IWF analysts finding fifteen times more child sexual abuse content online than they were ten years ago
IWF analysts are finding more than fifteen times as much child sexual abuse material on the internet as they were ten years ago, as experts battling a “tidal-wave of criminal material” urge law-makers to make protecting children a priority.
New figures from the Internet Watch Foundation (IWF), a partner in the UK Safer Internet Centre, reveal the number of websites their expert analysts have worked to remove after they were discovered to contain images or videos of child sexual abuse has increased a “mammoth” 1,420% since 2011.
The IWF is the UK-based charity which works globally to find and remove child sexual abuse imagery from the internet. They also provide a suite of services and datasets for tech companies to help prevent the distribution of this criminal material.
This month the IWF’s hotline had assessed and taken action to remove 200,000 reports of child sexual abuse material since the start of the year. This is the first time the IWF has ever actioned such a large volume of reports.
When Susie Hargreaves OBE, began in her role as Chief Executive of the IWF in 2011, the IWF’s hotline actioned a total of 13,161 reports of confirmed child sexual abuse material during the entire year. 2021’s figures to date represent a 1419.64% increase in confirmed cases of child sexual abuse content.
The increase in numbers reflects the growing availability of material depicting the rape and sexual torture of children and babies on the open web. But IWF analysts are also becoming more and more adept at finding and identifying criminal content. New technologies, like the IWF’s crawlers and IntelliGrade systems, as well as close working relationships with tech companies, are also helping to make sure more content is removed more quickly once analysts discover it.
Susie Hargreaves OBE, IWF CEO and UKSIC Director, said: “We’re continuing to build world-class technology which helps us, and companies globally, to tackle this criminality, but it’s the work of our human analysts which really sets the IWF apart.”
Despite the advances, the IWF is warning that the explosion of criminal material in the last decade needs a real and definitive drive to stem the “tidal wave” of criminal material.
Ms Hargreaves said: “I took up my position as CEO of the IWF in 2011 and, since then, we have seen a truly mammoth increase in the amount of this harmful, hurtful material available freely on the open web. We’ve more than tripled the number of analysts at the IWF in that time.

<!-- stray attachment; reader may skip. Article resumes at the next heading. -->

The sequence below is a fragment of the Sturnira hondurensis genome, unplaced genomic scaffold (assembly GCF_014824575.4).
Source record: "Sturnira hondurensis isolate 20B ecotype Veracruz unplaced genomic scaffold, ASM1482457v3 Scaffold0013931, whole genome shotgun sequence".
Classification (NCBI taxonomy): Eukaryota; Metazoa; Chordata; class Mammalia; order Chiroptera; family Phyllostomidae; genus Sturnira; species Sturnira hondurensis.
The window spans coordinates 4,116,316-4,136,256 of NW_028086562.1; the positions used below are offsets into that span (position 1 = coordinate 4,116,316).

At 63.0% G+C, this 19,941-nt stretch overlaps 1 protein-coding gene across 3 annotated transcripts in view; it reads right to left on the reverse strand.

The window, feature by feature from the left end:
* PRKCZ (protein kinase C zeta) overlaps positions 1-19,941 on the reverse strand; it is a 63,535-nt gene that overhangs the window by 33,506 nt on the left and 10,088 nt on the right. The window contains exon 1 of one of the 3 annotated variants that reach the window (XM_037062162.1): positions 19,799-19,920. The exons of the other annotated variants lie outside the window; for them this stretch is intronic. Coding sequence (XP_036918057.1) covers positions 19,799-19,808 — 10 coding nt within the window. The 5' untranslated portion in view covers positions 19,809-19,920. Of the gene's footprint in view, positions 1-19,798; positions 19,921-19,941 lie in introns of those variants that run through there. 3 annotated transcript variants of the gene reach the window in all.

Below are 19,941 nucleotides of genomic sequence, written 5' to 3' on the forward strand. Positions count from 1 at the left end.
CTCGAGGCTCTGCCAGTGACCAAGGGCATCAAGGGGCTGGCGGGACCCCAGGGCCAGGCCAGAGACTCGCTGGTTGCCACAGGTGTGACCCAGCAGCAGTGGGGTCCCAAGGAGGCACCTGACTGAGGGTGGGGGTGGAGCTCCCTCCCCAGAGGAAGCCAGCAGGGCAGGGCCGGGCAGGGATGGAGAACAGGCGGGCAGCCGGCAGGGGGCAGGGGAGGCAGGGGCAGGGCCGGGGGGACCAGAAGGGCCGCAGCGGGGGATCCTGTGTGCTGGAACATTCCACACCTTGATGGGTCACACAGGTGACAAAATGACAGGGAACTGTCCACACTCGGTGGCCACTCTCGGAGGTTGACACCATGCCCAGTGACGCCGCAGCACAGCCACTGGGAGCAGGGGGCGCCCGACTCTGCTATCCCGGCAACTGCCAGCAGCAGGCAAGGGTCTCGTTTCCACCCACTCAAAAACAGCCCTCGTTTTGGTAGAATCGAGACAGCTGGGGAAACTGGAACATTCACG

“In 2014 we were given the ability to proactively search for this material which was a game-changer for us, making us unique among non law-enforcement bodies. But the sad fact is, the problem has outpaced the efforts around the world.
“We’re continuing to build world-class technology which helps us, and companies globally, to tackle this criminality, but it’s the work of our human analysts which really sets the IWF apart.
“Our analysts, every day, are holding back a tidal wave of criminal material, preventing it from spreading even further online, and stopping criminals from sharing the horrendous abuse of innocent children. This is why the role we play in the online safety regulation is so important.
“We need to see real action now to halt this rise. The new Online Safety Bill is a once in a generation opportunity to make sure children’s safety is front and centre, and that our digital future is built around a core of measures to protect children.”
The IWF was set up in 1996. Its team of dedicated analysts scour the internet to identify child sexual abuse material, which they then work internationally to remove, working alongside tech companies and law enforcement.
Over the last 25 years, the IWF has reduced the amount of illegal child sexual abuse content hosted in the UK from 18% in the year the IWF was founded, to less than 0.1% last year.
IWF analysts also assess and act on reports made by members of the public. October 26 marked 25 years since the first public report was made to the IWF.
The public is given this advice when making a report:
- Do report images and videos of child sexual abuse to the IWF to be removed. Reports to the IWF are anonymous.
- Do provide the exact URL where child sexual abuse images are located.
- Don’t report other harmful content – you can find details of other agencies to report to on the IWF’s website.
- Do report to the police if you are concerned about a child’s welfare,
- Do report only once for each web address – or URL. Repeat reporting of the same URL isn’t needed and wastes analysts’ time.
- Do report non-photographic visual depictions of the sexual abuse of children, such as computer-generated images. Anything of this nature, which is also hosted in the UK, the IWF can get removed.
Notes to editors:
- 200,000 actioned reports threshold was reached on 1 November 2021.
The UK Safer Internet Centre is a partnership of three leading online safety organisations: Childnet International, Internet Watch Foundation and South West Grid for Learning, with a shared mission to make the UK the safest place in the world to go online. The UK Safer Internet Centre coordinates Safer Internet Day each year, reaching millions of young people, parents, carers and educators across the UK, giving them the vital information and support they need to keep young people safe online.